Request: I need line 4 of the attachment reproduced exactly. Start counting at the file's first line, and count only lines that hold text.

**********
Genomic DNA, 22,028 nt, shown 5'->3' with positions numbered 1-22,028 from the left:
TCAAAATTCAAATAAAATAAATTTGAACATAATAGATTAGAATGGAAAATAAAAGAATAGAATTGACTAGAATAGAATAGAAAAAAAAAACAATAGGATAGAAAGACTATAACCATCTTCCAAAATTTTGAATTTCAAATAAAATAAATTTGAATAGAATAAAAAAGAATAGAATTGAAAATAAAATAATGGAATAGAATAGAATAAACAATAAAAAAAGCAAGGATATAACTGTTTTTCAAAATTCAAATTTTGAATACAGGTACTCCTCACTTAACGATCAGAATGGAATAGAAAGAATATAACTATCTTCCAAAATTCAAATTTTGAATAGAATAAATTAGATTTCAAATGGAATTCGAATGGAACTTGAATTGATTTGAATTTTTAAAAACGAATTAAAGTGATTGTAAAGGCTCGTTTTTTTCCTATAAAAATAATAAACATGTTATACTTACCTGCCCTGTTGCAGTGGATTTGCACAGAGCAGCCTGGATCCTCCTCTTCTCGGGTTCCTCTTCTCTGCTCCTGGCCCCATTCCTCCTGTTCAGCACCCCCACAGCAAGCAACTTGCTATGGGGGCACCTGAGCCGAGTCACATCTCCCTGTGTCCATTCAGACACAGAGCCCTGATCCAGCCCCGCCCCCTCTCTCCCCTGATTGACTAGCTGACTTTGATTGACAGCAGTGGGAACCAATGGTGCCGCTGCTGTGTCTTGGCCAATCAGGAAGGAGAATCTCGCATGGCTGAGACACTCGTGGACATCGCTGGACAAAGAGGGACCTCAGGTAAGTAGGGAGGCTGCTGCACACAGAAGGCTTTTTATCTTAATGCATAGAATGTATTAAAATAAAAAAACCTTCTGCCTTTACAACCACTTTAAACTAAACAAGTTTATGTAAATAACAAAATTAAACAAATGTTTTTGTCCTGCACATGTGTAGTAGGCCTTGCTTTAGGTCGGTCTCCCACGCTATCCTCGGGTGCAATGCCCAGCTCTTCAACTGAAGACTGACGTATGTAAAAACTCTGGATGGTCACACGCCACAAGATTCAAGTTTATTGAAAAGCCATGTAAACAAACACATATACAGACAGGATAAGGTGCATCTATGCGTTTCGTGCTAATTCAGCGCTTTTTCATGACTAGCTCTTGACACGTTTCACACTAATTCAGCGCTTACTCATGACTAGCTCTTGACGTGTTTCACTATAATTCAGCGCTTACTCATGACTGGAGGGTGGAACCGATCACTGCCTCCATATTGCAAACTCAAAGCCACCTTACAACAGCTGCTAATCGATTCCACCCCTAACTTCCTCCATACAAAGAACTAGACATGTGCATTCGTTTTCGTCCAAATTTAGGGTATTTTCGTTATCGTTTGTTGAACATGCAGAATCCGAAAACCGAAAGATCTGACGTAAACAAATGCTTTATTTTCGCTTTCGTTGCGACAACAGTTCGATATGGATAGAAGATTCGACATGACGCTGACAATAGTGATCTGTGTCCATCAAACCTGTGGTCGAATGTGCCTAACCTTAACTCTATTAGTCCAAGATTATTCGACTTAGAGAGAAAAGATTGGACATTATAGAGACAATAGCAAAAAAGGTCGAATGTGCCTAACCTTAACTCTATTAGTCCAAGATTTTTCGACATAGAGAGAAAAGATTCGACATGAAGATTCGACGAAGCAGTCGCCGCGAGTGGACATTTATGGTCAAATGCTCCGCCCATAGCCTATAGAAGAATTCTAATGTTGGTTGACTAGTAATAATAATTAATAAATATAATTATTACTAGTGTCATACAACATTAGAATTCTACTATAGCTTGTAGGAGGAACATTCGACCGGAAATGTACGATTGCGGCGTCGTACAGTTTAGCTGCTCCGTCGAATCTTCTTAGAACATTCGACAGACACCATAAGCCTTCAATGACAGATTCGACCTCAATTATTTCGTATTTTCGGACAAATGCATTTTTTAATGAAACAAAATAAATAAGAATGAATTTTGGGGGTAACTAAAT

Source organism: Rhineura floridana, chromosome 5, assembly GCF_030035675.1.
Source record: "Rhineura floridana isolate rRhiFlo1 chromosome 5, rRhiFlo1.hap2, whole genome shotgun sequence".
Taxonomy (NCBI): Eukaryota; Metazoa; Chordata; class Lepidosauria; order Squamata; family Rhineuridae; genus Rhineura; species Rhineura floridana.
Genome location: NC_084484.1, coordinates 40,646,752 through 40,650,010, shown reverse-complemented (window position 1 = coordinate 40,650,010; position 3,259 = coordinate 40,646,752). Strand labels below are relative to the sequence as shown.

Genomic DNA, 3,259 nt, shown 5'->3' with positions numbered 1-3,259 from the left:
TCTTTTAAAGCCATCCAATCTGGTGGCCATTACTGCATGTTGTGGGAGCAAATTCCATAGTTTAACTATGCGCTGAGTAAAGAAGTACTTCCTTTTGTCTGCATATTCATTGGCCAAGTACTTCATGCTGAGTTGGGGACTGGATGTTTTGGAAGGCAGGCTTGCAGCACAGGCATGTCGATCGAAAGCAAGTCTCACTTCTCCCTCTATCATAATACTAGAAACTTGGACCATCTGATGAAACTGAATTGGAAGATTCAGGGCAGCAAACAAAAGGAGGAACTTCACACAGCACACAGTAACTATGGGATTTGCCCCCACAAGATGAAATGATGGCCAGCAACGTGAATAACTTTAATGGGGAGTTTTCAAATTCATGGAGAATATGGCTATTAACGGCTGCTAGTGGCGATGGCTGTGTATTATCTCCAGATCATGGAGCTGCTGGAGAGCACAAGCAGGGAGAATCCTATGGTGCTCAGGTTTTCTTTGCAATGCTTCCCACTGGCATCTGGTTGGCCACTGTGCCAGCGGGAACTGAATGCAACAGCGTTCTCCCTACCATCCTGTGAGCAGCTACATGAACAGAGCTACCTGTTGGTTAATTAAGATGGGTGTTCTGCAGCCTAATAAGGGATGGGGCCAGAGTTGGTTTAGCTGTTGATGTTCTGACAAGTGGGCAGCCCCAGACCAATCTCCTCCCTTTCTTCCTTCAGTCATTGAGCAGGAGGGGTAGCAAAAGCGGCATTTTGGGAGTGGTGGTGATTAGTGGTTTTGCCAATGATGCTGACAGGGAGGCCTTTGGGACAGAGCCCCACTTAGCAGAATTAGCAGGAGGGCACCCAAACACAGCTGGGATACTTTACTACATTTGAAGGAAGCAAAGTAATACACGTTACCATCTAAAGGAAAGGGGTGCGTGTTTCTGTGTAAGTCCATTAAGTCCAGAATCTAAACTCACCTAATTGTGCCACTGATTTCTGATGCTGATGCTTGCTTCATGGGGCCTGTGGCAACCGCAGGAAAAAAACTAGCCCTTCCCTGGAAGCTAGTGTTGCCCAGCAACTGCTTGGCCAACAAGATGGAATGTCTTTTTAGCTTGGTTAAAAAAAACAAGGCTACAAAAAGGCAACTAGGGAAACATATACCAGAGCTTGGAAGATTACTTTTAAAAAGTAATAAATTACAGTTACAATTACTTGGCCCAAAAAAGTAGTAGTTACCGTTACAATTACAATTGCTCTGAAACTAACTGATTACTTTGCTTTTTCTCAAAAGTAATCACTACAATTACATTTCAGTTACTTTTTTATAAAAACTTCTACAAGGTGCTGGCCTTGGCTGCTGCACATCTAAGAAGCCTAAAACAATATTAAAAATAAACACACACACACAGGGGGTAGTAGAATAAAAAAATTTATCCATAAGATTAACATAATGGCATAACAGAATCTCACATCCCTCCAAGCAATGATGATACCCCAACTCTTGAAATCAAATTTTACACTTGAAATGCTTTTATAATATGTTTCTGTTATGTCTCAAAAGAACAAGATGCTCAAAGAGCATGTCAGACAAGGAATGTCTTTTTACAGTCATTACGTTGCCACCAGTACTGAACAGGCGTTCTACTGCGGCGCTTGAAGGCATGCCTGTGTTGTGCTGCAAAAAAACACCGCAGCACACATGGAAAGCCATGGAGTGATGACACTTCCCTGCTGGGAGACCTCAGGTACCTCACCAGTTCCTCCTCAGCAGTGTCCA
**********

Source record: "Rhineura floridana isolate rRhiFlo1 chromosome 5, rRhiFlo1.hap2, whole genome shotgun sequence".